The Government seeks a two-point enhancement under § 3C1.1 of
the Guidelines, based on its claim that Giles committed perjury
at trial when he testified that he was not aware prior to his
arrival in New York that the money which Malina intended to
deliver to him was drug-related. Such an enhancement is not
warranted under these circumstances, as Giles did not deny that
he was informed of the source of the money after he had arrived
in New York, and the jury might well have believed his
testimony that he was unaware of this information before
arriving and convicted him anyway. Thus there is insufficient
support for the conclusion that this testimony constituted
perjury or obstruction of justice.
Giles seeks a downward departure from the Guidelines based
on his claims of entrapment and outrageous government conduct.
In order to determine whether a departure is appropriate, it
is necessary to consider in detail the events leading up to
the offense. While many of these details have been supplied by
Giles, neither the evidence at trial nor the Government has
In 1990, shortly after Giles and his partner had set up
their brokerage firm, they began to deal with a person named
Steve Dobson ("Dobson"). Eventually, they invested over
$30,000 in a series of projects which Dobson claimed to be
organizing, and after Dobson disappeared with the money, Giles
and his partner were forced to repay their clients out of
their own pockets. As a result, Giles was forced to mortgage
his home and he ended up on Government Income Support, the
equivalent of welfare. After several months, Giles
reestablished contact with Dobson, now located in Texas, who
claimed that others in his company had been responsible for
the loss of Giles' firm's money. Eventually, Dobson put Giles
in contact with Malina.
Unknown to Giles, Malina had been arrested and convicted of
money laundering late in 1990, and had been released pending
sentencing, currently scheduled for late 1991, for the
purposes of cooperating with the Government. Knowing of Giles'
situation, Malina contacted him and, after several suggestions
of money-making schemes that went nowhere, offered him
$100,000 to invest on behalf of Malina's associates if Giles
would come to New York to collect it. According to Giles, he
elicited confirmation from Malina prior to making the trip
that the money was "clean and clear," i.e., that there would be
no legal impediment to Giles' handling and investment of the
money. Giles claims that only after he had journeyed to New
York did he learn that the money was the product of cocaine
trafficking, at which point he elected to turn the money over
to Customs and to turn Malina in.
The jury's verdict convicting Giles despite his entrapment
defense reflects a finding that Giles was predisposed to
commit the crime notwithstanding the Government agents'
assistance to him, thus entrapment cannot be used to justify
departure in the sentencing.
However, because of how it evolved, this case is indeed an
unusual one. There is no evidence which indicates that Giles
had any prior history of money laundering, and the fact that
he was on welfare strongly suggests that he was not. Not only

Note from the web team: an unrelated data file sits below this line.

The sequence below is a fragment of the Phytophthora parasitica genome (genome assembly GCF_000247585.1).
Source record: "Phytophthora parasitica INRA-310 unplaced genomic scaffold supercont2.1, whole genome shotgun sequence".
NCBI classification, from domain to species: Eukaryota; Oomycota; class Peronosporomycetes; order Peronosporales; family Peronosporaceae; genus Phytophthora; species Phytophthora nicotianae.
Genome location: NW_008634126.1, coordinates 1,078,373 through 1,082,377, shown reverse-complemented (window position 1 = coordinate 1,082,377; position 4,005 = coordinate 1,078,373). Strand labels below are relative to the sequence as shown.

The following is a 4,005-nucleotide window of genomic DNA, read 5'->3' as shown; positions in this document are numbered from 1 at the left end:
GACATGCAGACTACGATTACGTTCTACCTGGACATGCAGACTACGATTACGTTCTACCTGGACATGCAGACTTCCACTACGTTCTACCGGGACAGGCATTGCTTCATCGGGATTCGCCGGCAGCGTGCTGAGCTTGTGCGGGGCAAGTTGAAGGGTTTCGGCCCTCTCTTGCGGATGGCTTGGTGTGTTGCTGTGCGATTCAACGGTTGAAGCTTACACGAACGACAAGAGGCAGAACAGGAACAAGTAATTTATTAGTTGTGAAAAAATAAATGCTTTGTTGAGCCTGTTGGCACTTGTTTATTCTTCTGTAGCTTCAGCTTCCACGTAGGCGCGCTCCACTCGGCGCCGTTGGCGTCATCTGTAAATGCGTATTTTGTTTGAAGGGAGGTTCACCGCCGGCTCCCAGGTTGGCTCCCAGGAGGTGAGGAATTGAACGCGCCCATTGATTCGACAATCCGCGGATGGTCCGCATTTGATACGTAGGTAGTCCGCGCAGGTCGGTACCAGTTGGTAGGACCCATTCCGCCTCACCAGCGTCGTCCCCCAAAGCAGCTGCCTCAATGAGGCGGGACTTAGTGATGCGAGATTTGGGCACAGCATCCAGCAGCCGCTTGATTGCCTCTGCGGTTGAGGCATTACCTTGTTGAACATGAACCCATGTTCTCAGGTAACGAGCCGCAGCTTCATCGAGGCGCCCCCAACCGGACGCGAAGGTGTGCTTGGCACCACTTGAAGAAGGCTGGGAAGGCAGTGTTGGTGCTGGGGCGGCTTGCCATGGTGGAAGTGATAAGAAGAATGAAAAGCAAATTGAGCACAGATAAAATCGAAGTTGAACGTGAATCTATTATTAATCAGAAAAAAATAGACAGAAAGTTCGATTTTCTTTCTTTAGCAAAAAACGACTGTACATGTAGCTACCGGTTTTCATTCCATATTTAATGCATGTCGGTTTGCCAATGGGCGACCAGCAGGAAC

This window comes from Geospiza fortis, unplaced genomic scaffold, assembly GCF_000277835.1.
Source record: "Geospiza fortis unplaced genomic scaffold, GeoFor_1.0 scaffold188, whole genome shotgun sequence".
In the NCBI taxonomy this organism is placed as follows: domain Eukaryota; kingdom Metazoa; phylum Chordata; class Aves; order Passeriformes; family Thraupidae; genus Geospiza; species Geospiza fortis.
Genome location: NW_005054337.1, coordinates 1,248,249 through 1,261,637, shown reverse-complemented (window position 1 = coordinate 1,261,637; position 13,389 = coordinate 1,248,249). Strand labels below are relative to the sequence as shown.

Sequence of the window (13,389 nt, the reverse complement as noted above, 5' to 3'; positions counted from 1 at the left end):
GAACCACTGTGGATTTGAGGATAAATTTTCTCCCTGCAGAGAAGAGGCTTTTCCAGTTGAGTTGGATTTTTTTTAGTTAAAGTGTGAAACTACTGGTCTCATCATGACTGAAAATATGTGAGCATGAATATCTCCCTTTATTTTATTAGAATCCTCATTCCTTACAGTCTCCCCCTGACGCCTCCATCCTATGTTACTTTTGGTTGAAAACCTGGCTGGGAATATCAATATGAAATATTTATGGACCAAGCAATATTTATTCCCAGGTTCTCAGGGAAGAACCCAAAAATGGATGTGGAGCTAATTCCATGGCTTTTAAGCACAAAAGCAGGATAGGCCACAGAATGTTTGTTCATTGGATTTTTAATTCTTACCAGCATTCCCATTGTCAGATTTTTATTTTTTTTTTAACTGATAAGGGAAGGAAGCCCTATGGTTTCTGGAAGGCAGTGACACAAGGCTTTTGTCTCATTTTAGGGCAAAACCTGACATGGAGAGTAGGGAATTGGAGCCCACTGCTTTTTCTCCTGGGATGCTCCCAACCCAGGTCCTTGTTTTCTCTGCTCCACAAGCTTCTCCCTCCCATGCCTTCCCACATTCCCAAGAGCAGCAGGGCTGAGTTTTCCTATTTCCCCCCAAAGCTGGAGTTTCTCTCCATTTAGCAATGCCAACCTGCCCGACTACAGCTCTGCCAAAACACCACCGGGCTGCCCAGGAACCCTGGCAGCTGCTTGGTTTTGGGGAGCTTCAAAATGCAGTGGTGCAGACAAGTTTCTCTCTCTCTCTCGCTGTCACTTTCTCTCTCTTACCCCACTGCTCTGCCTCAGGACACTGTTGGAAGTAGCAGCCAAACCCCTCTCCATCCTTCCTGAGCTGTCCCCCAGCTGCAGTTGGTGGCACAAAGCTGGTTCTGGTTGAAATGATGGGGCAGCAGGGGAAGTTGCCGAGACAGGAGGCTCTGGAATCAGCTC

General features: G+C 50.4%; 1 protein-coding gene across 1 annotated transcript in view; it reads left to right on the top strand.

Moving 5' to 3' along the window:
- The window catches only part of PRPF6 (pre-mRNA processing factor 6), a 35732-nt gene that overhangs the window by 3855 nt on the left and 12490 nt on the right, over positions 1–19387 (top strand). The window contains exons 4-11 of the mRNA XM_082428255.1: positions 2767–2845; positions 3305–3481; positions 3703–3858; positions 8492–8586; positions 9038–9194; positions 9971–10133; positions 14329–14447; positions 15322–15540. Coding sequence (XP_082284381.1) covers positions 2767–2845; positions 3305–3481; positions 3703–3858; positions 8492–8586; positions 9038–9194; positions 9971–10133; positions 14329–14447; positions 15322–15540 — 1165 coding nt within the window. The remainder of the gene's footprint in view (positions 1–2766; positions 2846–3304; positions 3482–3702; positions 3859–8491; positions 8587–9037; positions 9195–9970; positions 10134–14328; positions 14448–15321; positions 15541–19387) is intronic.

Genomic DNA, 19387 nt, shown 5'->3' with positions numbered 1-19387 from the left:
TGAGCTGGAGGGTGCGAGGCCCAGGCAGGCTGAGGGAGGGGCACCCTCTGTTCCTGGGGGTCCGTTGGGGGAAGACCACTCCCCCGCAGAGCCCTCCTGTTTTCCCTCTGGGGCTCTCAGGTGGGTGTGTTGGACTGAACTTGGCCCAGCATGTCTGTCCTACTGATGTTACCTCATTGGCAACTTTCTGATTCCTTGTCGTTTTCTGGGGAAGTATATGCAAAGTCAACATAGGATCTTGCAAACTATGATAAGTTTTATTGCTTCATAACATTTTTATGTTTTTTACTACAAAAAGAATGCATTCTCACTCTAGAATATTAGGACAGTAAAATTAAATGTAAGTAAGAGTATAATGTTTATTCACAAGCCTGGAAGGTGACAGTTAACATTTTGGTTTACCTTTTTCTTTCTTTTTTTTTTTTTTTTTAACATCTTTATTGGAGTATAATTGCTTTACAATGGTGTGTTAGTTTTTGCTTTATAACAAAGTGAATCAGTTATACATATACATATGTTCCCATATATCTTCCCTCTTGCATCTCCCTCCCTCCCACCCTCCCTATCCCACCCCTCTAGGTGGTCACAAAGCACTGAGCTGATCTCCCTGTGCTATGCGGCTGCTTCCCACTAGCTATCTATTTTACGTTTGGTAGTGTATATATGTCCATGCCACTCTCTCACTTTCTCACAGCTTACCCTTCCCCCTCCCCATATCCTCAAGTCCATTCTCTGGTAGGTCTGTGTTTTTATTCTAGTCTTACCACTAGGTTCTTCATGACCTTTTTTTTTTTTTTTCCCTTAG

was he in extreme financial circumstances — he was unable even
to afford the plane fare to New York, and was forced to rely on
a client to pay his travel expenses — he had been placed there
by Dobson, who had represented himself as an associate of
Malina's. While economic hardship alone is not sufficient to
justify a departure, § 5K2.12, the circumstances here seem to
go beyond mere economic pressure.
Moreover, while the use of informants and cooperating
defendants is an essential tool of law enforcement in this day
and age, the vice in permitting Malina, a convicted felon, to
use his prior personal relationship and knowledge of Giles'
difficulties to involve a previously innocent individual in a
criminal scheme and thereby obtain a reduction in his own
sentence at virtually no risk to himself is an appropriate
sentencing consideration even though it does
not rise to the level of a defense to the crime.
Therefore a downward departure from the sentence specified
by the Guidelines is warranted, because the unique
circumstances presented by this case involve mitigating
factors "not adequately taken into consideration by the
Sentencing Commission in formulating the guidelines."
18 U.S.C. § 3553(b). Specifically, the factors not considered
relate to the manner in which Giles was set up for this crime
by the Government's agent Malina. As a recent article notes,
"[n]othing in the guidelines or their legislative history
suggests that the Sentencing Commission considered the sting
problem." Pilchen, The Underside of Undercover Operations,
Legal Times, July 15, 1991, at 39; cf. United States v.
Osborne, 935 F.2d 32, 35 n. 3 (4th Cir. 1991) (acknowledging
district court's authority to depart downward in case of
outrageous government conduct not amounting to entrapment).
Consequently, the court will depart from the Guidelines and
reduce Giles's sentence to eighteen months in prison.
Supervised Release and Fine
The Guidelines also call for a term of supervised release of
between two and three years. Ordinarily, the Guidelines would
require imposition of a fine in an amount above $17,500.
However, § 5E1.2(f) of the Guidelines provides for reduction of
the fine here because the Presentence Report indicates that
Giles possesses minimal financial resources.
Giles will be sentenced to a prison term of eighteen months,
to be followed by a two year term of supervised release,
together with the mandatory special assessment of $50.
This sentence is subject to further hearing on July 16,
It is so ordered.
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